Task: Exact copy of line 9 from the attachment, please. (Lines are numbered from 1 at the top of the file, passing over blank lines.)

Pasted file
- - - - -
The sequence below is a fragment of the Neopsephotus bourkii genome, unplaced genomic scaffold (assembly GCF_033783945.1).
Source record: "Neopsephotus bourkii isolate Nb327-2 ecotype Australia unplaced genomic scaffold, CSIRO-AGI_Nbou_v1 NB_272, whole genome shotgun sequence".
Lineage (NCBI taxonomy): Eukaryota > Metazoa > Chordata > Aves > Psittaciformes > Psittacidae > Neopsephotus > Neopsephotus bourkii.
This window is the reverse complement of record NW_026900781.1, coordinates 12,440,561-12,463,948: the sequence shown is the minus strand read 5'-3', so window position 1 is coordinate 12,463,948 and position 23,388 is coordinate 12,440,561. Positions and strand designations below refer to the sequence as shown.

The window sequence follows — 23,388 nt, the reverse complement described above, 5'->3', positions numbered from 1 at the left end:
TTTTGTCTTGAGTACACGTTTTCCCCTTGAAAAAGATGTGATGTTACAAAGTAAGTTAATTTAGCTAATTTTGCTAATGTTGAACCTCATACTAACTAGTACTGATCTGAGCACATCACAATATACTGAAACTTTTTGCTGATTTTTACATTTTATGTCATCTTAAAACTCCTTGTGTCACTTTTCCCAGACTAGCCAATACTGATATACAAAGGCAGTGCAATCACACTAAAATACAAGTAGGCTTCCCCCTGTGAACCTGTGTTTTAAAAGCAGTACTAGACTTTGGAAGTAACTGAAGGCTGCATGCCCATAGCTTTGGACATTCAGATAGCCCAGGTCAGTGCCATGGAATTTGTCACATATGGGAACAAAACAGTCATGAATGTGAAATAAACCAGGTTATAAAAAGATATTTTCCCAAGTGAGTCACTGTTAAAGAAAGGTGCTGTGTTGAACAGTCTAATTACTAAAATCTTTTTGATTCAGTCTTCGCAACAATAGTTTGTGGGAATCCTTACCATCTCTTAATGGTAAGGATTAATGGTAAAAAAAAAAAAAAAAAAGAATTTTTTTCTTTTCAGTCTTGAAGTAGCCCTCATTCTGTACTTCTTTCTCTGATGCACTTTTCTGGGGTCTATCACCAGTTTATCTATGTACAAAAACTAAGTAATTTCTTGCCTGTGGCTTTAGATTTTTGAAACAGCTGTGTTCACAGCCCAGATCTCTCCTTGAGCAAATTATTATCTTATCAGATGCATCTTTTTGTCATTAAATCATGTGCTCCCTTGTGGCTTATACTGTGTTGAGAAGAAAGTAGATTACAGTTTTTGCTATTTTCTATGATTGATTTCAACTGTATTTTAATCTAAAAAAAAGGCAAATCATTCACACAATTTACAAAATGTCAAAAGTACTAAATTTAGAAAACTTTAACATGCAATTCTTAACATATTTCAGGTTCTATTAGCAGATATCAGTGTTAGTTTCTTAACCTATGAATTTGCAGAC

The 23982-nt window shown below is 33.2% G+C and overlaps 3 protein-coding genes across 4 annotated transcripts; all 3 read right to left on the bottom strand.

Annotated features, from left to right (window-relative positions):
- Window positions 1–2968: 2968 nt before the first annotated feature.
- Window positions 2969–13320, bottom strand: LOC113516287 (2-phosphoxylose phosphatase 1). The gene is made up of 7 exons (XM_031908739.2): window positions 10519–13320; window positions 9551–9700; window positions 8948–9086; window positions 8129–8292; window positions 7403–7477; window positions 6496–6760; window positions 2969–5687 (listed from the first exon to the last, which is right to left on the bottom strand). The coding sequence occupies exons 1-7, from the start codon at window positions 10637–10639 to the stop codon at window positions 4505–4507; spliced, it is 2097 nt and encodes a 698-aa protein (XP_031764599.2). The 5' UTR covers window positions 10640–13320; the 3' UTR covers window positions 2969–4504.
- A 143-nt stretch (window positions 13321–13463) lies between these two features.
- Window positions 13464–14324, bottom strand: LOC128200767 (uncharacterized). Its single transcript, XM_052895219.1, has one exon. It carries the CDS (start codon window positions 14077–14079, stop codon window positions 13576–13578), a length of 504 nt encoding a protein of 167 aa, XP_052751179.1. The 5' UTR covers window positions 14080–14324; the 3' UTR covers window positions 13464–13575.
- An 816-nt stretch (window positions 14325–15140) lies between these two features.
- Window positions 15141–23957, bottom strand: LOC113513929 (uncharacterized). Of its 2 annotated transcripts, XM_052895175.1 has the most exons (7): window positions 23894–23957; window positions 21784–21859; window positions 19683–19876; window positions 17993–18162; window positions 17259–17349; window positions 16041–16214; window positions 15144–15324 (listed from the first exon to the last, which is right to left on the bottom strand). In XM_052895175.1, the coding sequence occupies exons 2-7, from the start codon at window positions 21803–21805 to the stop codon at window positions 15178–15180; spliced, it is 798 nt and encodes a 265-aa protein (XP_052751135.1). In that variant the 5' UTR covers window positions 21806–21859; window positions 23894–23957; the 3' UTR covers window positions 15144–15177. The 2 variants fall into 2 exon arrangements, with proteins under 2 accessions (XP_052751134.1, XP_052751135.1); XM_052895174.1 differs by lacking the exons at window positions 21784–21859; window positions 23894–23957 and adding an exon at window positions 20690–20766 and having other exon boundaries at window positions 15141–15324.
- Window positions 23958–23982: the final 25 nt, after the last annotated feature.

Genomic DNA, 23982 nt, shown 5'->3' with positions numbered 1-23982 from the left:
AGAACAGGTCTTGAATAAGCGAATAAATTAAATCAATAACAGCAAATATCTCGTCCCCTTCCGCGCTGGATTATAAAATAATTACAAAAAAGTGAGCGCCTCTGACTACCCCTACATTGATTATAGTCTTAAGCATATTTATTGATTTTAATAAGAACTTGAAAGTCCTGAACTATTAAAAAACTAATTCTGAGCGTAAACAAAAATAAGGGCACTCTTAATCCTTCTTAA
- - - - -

- Window positions 1–2968: 2968 nt before the first annotated feature.